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Minnesota United's MLS move isn't all bad for the NASL

Andy King/Getty Images

When Minnesota United announced that they'll be leaving the North American Soccer League for Major League Soccer last Wednesday, many took that as bad news for the NASL, assuming that this was the first domino to fall as the league began a downward spiral. I don't believe that's the case at all, however, and actually find myself more excited for the future of club soccer in the United States after the announcement than I was before.

First and foremost, the rapid rise of the MLS-bound club is a wonderful success story for the league. The history of Minnesota United officially began in 2009, when the struggling Minnesota Thunder were dissolved and the Minnesota Stars were formed. Despite the 'clean slate', the Stars picked up right where the Thunder left off, with woeful attendance and little reason to believe they'd ever be a success either on or off of the pitch.

Following the 2010 season, the Stars were taken over by the fledgling NASL, who were set to begin play the following spring. Attendance showed a slight bump during the league's inaugural season, before jumping to an average figure of 2,651 during the 2012 campaign, nearly double the figure from the NSC owned 2010 season. Following the 2012 season, the Stars were sold to current owner Bill McGuire, and renamed Minnesota United.

Under McGuire's ownership, United's attendance dramatically increased in each of the next two seasons, and the club began to improve on the pitch as well. In less than four years, United went from a club on the verge of bankruptcy to one that MLS wanted, enough so that they chose to poach the established NASL side over a bid involving NFL ownership, and the brief, successful history that came with it.

For fans of most NASL clubs, knowing that the league will eventually lose one of its better clubs will hurt. The ideal outcome for the NASL would have probably been MLS choosing expansion to Sacramento or Las Vegas, where there would be no competition between leagues. There's no getting around the fact that when United departs following the 2017 season, the league will feel the loss, both in terms of the quality of the on-field product on display, and in terms of the great things the club was doing off the pitch.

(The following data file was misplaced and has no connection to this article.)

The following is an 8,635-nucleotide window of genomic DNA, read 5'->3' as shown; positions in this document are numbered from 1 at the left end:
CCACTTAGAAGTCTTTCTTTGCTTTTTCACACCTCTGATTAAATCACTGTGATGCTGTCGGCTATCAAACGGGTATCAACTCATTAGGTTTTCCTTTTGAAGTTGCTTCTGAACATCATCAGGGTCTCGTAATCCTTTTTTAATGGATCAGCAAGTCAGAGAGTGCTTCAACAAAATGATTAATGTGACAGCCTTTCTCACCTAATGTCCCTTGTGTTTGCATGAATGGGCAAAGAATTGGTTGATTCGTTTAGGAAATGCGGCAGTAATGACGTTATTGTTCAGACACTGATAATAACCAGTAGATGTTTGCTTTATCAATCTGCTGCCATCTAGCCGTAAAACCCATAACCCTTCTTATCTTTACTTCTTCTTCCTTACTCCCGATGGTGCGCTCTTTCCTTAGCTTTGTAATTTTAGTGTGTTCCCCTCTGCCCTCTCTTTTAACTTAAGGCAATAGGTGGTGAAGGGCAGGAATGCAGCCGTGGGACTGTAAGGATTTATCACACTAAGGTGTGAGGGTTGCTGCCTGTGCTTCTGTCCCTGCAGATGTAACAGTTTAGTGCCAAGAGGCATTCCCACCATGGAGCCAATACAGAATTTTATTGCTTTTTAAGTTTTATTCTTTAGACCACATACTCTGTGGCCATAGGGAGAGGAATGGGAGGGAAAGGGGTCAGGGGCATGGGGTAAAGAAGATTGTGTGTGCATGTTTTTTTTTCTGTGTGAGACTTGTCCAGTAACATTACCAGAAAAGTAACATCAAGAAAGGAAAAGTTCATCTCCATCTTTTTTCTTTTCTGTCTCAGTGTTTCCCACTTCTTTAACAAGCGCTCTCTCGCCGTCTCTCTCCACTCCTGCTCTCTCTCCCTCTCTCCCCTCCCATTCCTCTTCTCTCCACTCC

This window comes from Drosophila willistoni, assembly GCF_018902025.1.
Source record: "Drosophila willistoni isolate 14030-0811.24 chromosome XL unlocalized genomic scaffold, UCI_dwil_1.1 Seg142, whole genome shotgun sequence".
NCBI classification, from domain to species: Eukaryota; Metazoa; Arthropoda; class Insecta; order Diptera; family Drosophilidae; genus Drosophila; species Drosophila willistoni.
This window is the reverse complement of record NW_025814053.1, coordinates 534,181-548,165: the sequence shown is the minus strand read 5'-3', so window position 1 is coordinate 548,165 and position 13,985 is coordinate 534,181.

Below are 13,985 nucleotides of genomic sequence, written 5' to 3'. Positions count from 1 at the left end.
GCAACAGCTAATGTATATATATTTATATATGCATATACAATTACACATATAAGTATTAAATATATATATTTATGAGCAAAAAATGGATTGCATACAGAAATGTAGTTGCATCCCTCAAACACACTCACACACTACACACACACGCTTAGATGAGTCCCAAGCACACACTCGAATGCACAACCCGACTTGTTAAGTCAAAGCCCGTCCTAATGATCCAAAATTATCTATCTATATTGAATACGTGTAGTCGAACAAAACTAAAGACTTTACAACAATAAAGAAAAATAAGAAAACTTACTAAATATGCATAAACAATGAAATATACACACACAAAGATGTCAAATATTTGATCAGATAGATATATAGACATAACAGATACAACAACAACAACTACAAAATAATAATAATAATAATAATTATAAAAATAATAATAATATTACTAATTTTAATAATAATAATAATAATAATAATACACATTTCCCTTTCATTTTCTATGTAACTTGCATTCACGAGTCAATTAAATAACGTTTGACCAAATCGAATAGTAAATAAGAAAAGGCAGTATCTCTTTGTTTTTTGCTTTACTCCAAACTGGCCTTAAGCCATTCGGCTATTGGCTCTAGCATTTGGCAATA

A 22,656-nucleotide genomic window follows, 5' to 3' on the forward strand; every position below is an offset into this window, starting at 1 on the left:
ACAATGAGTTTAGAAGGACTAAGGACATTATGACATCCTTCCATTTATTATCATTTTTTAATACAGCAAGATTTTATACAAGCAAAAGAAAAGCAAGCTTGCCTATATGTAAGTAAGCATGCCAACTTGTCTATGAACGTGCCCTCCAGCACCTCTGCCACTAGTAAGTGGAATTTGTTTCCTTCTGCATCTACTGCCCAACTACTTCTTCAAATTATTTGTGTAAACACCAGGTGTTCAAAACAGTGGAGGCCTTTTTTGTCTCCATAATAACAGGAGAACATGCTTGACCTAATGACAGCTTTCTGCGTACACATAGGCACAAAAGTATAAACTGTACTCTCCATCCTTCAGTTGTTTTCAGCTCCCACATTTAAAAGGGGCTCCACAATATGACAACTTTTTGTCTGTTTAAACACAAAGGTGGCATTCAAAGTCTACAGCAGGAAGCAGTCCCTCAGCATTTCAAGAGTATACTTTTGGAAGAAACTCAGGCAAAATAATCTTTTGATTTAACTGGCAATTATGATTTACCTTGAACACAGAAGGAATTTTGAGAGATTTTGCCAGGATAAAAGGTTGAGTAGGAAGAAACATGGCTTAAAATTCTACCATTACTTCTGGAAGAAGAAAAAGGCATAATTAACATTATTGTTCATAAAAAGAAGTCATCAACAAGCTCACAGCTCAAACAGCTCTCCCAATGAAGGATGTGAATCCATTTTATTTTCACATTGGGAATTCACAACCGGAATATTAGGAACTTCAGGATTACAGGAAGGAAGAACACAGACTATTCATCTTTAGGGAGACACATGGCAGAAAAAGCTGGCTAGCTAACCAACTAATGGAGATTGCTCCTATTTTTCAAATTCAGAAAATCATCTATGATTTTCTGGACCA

That said, MLS has likely done the NASL a favor for the next three seasons, by putting the national spotlight on division two soccer in Minnesota. While the club will likely look nothing like it does today three seasons from now, interest, especially local, will increase because of the announcement. There's little reason to think attendance won't rise significantly, both at home and on the road. I'd also expect a significant bump in the number of people streaming United matches, as the added exposure will certainly have people tuning in to watch.

United States soccer fans as a whole should also be pleased, as the fact that MLS decided to 'promote' an existing and successful club instead of simply creating a juggernaut to crush it should be looked on favorably. While fans of clubs in both leagues seem to revel in the failures of the other, the reality of the matter is that a successful NASL is good for the US soccer landscape as a whole. While the Cosmos were the club garnering all of the national attention until Wednesday's announcement, clubs like the San Antonio Scorpions, Ottawa Fury, and Indy Eleven have shown massive promise since day one. Armada FC look like they've already built a tremendous following, and the work done by the Tampa Bay Rowdies and Fort Lauderdale Strikers this winter has me extremely excited for next weekend.

Minnesota United were a club on the brink of folding until the North American Soccer League stepped in, and just four seasons later, they've come so far that Don Garber and company prefer them to NFL ownership. They should continue to help the Division 2 league grow for the next three seasons, and hopefully they'll increase mainstream exposure to some of the NASL's other success stories, while continuing to develop their own. While there's little doubt that MLS will benefit when they add one of US soccer's biggest success stories, there's no reason to think this won't help the NASL as well.